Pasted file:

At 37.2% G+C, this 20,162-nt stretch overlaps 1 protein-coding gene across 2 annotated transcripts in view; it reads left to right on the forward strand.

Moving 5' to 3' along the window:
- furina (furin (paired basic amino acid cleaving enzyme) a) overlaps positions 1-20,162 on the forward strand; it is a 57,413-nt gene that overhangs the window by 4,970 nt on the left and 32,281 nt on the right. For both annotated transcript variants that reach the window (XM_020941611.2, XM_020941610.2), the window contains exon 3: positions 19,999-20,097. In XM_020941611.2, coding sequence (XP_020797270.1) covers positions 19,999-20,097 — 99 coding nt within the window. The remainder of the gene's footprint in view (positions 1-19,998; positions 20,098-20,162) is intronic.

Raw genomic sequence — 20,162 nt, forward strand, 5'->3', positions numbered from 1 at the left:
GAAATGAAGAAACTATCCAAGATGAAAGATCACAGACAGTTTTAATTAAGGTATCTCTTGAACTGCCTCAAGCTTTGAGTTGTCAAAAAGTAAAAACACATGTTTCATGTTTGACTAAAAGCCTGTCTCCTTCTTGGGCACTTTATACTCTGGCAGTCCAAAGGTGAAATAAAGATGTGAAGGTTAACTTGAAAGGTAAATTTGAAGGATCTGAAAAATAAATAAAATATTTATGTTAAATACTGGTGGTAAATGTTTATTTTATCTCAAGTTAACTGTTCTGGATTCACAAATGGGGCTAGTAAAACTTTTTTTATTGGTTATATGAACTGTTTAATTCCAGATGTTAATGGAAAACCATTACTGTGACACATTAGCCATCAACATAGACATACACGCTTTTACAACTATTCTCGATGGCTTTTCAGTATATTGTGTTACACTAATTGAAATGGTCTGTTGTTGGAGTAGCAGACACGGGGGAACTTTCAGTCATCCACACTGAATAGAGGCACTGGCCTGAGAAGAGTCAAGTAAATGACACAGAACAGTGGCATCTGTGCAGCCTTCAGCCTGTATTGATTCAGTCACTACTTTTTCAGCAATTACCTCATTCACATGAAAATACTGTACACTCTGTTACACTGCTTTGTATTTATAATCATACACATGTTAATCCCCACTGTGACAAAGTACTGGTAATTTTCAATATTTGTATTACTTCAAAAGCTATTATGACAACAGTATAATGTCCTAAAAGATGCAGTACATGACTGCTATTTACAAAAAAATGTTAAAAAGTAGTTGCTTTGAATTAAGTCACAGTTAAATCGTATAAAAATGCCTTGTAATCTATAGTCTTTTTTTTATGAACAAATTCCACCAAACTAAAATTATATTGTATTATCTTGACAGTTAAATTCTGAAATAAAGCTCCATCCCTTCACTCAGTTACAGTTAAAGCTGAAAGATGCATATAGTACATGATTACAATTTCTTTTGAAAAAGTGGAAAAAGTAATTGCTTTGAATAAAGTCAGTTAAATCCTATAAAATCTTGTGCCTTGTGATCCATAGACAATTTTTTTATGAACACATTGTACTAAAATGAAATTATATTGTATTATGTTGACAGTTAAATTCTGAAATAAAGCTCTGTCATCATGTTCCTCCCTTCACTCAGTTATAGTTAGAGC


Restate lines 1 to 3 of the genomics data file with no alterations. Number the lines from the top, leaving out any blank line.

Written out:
At 37.2% G+C, this 20,162-nt stretch overlaps 1 protein-coding gene across 2 annotated transcripts in view; it reads left to right on the forward strand.

Moving 5' to 3' along the window:
- furina (furin (paired basic amino acid cleaving enzyme) a) overlaps positions 1-20,162 on the forward strand; it is a 57,413-nt gene that overhangs the window by 4,970 nt on the left and 32,281 nt on the right. For both annotated transcript variants that reach the window (XM_020941611.2, XM_020941610.2), the window contains exon 3: positions 19,999-20,097. In XM_020941611.2, coding sequence (XP_020797270.1) covers positions 19,999-20,097 — 99 coding nt within the window. The remainder of the gene's footprint in view (positions 1-19,998; positions 20,098-20,162) is intronic.